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CPSA Column: Removal of Anti-Bribery Language in HB 7184 Raises Concerns

Carroll J. Hughes, Executive Director, Connecticut Package Store Association.

By Carroll J. Hughes, Executive Director, CPSA

Proposed legislation is now revealing provisions of serious concern to our state’s industry. Many of you, our members, showed up to listen and to offer your testimony on February 28 during the hearing.

Last week, The Connecticut Package Stores Association (CPSA) spoke against numerous provisions in House Bill 7184, “An Act Concerning the Liquor Control Act,” except for those creating equity and benefits for small Connecticut manufacturers of alcohol beverage products. The bill is currently before the General Law Committee.

CPSA opposed provisions including:

• The sale of wine by out-of-state retailers and manufacturers for direct shipment to in-state consumers
• Increasing the number of items available for sale at 10% below cost from one (1) to 20 or more items identified by brand and size
• Increasing retail permits from five (5) to 10 stores held by one entity
• The elimination of franchise protections for wholesalers and their suppliers
• Allow beer sales in big box retailers (ex. Walmart, Target and others)

Another provision which CPSA opposed would allow the provision of free goods, cash or other benefits from manufacturers to retailers to lock in sales, which is a type of retail bribery.

While such practices are prohibited in most states, HB 7184 would eliminate the ban in Connecticut. These pay-to-play practices have been used by manufacturers to eliminate competition.

Those with the most money can push any product into the marketplace, forcing others out.

Section 12 of HB 7184 removes the language currently protecting the industry and public from such practices. The only public testimony in support of this provision to allow free goods was submitted by Ed Cooper, Vice President of Public Affairs, for Total Wine and More.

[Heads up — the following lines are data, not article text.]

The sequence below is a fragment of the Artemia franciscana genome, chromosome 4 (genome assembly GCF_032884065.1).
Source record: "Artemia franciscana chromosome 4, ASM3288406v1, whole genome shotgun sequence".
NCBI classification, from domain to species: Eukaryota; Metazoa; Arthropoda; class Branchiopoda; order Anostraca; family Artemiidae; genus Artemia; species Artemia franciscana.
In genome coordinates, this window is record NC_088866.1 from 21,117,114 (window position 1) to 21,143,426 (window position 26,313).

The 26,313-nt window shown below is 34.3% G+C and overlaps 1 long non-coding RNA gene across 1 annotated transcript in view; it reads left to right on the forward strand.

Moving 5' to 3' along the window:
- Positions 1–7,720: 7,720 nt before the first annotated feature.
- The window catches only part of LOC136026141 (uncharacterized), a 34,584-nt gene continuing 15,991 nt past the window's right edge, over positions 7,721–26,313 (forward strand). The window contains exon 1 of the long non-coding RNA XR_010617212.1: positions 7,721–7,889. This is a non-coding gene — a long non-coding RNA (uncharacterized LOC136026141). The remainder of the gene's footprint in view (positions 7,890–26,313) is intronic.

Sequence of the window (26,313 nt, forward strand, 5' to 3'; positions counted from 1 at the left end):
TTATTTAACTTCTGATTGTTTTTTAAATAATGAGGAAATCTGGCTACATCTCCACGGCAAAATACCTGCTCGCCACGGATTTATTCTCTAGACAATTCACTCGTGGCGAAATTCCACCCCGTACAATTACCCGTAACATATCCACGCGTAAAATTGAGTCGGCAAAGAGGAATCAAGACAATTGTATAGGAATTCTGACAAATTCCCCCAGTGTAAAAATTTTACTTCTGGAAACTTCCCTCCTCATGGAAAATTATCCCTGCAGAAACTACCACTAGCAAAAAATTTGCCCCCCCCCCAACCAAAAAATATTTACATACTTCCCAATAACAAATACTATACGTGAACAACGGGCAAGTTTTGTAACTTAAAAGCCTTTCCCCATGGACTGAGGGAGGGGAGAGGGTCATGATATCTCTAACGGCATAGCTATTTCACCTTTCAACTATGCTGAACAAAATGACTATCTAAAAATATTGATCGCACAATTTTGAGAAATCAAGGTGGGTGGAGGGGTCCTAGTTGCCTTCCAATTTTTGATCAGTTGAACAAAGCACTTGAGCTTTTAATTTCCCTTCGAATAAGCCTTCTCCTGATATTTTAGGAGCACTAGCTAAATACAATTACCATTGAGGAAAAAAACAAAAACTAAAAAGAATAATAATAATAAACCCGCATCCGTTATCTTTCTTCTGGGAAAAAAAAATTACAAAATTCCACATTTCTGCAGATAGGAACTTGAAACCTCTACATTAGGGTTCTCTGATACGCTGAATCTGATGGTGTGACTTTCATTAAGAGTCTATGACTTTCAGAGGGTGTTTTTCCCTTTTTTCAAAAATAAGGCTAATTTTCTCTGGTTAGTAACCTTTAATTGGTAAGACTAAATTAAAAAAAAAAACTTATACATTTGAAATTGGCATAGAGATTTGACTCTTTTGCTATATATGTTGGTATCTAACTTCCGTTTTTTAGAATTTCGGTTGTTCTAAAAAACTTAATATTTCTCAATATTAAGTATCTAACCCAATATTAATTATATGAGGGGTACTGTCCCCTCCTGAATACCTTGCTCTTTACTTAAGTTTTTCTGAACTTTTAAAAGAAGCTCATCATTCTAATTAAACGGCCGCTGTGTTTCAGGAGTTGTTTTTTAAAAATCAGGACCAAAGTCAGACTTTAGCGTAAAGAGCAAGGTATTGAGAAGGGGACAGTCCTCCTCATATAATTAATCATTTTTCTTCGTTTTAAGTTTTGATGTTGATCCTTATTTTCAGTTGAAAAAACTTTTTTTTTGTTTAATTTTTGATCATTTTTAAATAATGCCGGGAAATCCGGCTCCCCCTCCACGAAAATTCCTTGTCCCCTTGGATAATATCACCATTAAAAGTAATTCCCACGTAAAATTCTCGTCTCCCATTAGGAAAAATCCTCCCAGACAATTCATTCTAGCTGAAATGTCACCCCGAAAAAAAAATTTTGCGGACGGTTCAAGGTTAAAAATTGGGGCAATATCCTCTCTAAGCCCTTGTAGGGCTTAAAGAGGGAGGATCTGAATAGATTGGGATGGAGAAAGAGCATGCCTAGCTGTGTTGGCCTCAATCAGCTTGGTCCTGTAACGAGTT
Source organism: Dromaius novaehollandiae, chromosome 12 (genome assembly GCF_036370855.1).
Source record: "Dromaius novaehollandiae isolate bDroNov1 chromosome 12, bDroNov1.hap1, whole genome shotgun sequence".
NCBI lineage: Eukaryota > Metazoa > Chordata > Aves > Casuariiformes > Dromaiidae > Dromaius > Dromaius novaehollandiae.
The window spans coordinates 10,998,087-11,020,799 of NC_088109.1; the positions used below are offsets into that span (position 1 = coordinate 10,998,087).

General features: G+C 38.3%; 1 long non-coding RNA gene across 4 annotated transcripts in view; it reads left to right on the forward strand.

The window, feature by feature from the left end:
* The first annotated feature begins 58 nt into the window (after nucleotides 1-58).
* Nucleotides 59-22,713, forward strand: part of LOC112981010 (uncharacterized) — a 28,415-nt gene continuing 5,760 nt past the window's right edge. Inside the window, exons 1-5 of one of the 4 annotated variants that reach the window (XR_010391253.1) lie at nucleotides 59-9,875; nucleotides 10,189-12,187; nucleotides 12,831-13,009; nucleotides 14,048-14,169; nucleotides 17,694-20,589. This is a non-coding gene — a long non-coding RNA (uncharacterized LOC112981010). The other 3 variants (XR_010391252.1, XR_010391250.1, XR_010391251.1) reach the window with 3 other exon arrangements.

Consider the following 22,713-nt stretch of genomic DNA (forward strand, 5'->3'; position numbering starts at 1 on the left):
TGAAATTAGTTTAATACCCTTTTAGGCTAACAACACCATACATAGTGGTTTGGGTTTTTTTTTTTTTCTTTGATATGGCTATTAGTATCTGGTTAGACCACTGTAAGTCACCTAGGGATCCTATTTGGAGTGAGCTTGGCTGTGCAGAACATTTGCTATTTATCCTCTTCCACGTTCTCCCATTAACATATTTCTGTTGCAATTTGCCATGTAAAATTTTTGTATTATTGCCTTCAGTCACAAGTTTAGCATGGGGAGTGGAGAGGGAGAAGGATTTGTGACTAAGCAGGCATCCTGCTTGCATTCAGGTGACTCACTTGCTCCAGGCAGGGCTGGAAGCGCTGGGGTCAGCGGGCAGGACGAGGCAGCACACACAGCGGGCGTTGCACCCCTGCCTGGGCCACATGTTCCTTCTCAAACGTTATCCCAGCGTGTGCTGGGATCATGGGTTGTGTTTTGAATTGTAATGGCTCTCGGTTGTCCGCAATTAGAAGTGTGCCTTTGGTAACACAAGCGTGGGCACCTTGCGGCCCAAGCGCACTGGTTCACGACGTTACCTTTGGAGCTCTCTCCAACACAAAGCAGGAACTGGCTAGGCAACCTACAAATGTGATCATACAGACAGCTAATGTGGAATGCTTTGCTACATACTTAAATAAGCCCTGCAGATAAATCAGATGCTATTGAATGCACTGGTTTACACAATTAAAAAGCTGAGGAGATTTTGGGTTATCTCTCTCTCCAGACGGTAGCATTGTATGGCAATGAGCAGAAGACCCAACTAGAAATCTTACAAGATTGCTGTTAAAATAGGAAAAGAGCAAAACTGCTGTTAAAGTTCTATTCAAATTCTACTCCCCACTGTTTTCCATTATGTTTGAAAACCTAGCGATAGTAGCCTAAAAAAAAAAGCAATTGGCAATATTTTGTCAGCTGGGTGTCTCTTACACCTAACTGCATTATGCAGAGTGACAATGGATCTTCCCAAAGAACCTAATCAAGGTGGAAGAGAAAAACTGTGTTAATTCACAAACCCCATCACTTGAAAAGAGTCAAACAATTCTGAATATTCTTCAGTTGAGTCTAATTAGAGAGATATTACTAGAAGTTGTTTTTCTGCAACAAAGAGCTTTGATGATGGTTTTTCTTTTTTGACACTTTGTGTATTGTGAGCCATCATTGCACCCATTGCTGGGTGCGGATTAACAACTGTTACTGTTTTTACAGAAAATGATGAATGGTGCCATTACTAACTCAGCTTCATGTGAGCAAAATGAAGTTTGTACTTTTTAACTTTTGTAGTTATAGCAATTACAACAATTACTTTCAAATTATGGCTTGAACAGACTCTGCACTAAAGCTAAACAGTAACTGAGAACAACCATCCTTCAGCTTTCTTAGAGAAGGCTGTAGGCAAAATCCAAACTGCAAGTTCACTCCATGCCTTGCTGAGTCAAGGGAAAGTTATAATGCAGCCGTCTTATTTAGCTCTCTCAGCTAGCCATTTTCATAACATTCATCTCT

A recent article in the Boston Globe reported the use of money in Massachusetts to force certain products into the retail market, while forcing others out. Although illegal, it was being practiced in that state, and the fines to the guilty parties were upheld by the Supreme Court in Massachusetts last week.

If free goods are allowed, the quality of the product will not matter. Payoffs would have to be provided to retailers in order to remain on shelves. This would devastate small and start-up manufacturers.

It will be up to members of the alcohol beverage industry to ask their legislators to support local businesses by rejecting this, and other harmful provisions in HB 7184.

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Save the date.

The Connecticut Package Stores Association Annual Golf Tournament is set to be held at the Whitney Farms Golf Club in Monroe on June 12, 2019. Enjoy a day on the links, spending time with retailers, wholesalers, suppliers and industry guests. Call the CPSA office at 860-346-7978 for team sign-up, tournament information and sponsorship opportunities, or email mdaley@ctpsa.com.

 

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